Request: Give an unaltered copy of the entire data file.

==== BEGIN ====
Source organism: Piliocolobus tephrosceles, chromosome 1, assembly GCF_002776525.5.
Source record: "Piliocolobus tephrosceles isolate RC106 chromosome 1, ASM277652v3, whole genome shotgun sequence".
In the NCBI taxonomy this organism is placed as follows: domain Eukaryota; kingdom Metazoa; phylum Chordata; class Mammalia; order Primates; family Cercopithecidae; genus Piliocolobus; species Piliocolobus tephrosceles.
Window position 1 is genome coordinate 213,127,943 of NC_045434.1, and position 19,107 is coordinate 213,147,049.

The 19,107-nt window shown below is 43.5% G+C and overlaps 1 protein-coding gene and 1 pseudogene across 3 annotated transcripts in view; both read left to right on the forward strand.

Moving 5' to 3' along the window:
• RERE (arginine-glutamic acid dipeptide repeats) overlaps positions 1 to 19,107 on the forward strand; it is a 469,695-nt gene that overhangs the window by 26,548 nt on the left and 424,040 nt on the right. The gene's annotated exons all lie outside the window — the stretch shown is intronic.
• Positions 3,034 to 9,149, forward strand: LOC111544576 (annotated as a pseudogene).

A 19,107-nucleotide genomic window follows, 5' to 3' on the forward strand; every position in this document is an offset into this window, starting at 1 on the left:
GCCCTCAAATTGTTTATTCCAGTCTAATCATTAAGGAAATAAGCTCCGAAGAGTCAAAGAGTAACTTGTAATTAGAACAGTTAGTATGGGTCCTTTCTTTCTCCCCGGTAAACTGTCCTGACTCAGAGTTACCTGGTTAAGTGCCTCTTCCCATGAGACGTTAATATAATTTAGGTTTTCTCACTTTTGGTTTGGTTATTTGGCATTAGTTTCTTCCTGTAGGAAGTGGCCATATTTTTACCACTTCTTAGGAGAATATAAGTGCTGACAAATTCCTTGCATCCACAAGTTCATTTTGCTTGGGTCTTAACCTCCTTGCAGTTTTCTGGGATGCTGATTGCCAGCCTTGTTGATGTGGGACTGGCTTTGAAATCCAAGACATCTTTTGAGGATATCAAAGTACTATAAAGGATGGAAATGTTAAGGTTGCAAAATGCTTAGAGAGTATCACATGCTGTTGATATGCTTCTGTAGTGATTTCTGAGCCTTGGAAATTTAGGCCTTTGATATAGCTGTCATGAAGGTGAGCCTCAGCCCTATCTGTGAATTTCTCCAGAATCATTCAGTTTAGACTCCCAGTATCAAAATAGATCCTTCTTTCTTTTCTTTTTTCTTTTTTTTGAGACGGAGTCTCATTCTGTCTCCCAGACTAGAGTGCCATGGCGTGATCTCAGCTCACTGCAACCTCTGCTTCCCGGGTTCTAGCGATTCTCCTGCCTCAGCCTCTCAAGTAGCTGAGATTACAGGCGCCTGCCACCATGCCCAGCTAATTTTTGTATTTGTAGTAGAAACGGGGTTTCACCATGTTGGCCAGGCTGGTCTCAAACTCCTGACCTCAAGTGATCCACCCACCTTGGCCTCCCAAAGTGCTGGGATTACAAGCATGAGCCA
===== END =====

Source organism: Piliocolobus tephrosceles, chromosome 1, assembly GCF_002776525.5.
Source record: "Piliocolobus tephrosceles isolate RC106 chromosome 1, ASM277652v3, whole genome shotgun sequence".
In the NCBI taxonomy this organism is placed as follows: domain Eukaryota; kingdom Metazoa; phylum Chordata; class Mammalia; order Primates; family Cercopithecidae; genus Piliocolobus; species Piliocolobus tephrosceles.
Window position 1 is genome coordinate 213,127,943 of NC_045434.1, and position 19,107 is coordinate 213,147,049.

The 19,107-nt window shown below is 43.5% G+C and overlaps 1 protein-coding gene and 1 pseudogene across 3 annotated transcripts in view; both read left to right on the forward strand.

Moving 5' to 3' along the window:
• RERE (arginine-glutamic acid dipeptide repeats) overlaps positions 1 to 19,107 on the forward strand; it is a 469,695-nt gene that overhangs the window by 26,548 nt on the left and 424,040 nt on the right. The gene's annotated exons all lie outside the window — the stretch shown is intronic.
• Positions 3,034 to 9,149, forward strand: LOC111544576 (annotated as a pseudogene).

A 19,107-nucleotide genomic window follows, 5' to 3' on the forward strand; every position in this document is an offset into this window, starting at 1 on the left:
GCCCTCAAATTGTTTATTCCAGTCTAATCATTAAGGAAATAAGCTCCGAAGAGTCAAAGAGTAACTTGTAATTAGAACAGTTAGTATGGGTCCTTTCTTTCTCCCCGGTAAACTGTCCTGACTCAGAGTTACCTGGTTAAGTGCCTCTTCCCATGAGACGTTAATATAATTTAGGTTTTCTCACTTTTGGTTTGGTTATTTGGCATTAGTTTCTTCCTGTAGGAAGTGGCCATATTTTTACCACTTCTTAGGAGAATATAAGTGCTGACAAATTCCTTGCATCCACAAGTTCATTTTGCTTGGGTCTTAACCTCCTTGCAGTTTTCTGGGATGCTGATTGCCAGCCTTGTTGATGTGGGACTGGCTTTGAAATCCAAGACATCTTTTGAGGATATCAAAGTACTATAAAGGATGGAAATGTTAAGGTTGCAAAATGCTTAGAGAGTATCACATGCTGTTGATATGCTTCTGTAGTGATTTCTGAGCCTTGGAAATTTAGGCCTTTGATATAGCTGTCATGAAGGTGAGCCTCAGCCCTATCTGTGAATTTCTCCAGAATCATTCAGTTTAGACTCCCAGTATCAAAATAGATCCTTCTTTCTTTTCTTTTTTCTTTTTTTTGAGACGGAGTCTCATTCTGTCTCCCAGACTAGAGTGCCATGGCGTGATCTCAGCTCACTGCAACCTCTGCTTCCCGGGTTCTAGCGATTCTCCTGCCTCAGCCTCTCAAGTAGCTGAGATTACAGGCGCCTGCCACCATGCCCAGCTAATTTTTGTATTTGTAGTAGAAACGGGGTTTCACCATGTTGGCCAGGCTGGTCTCAAACTCCTGACCTCAAGTGATCCACCCACCTTGGCCTCCCAAAGTGCTGGGATTACAAGCATGAGCCA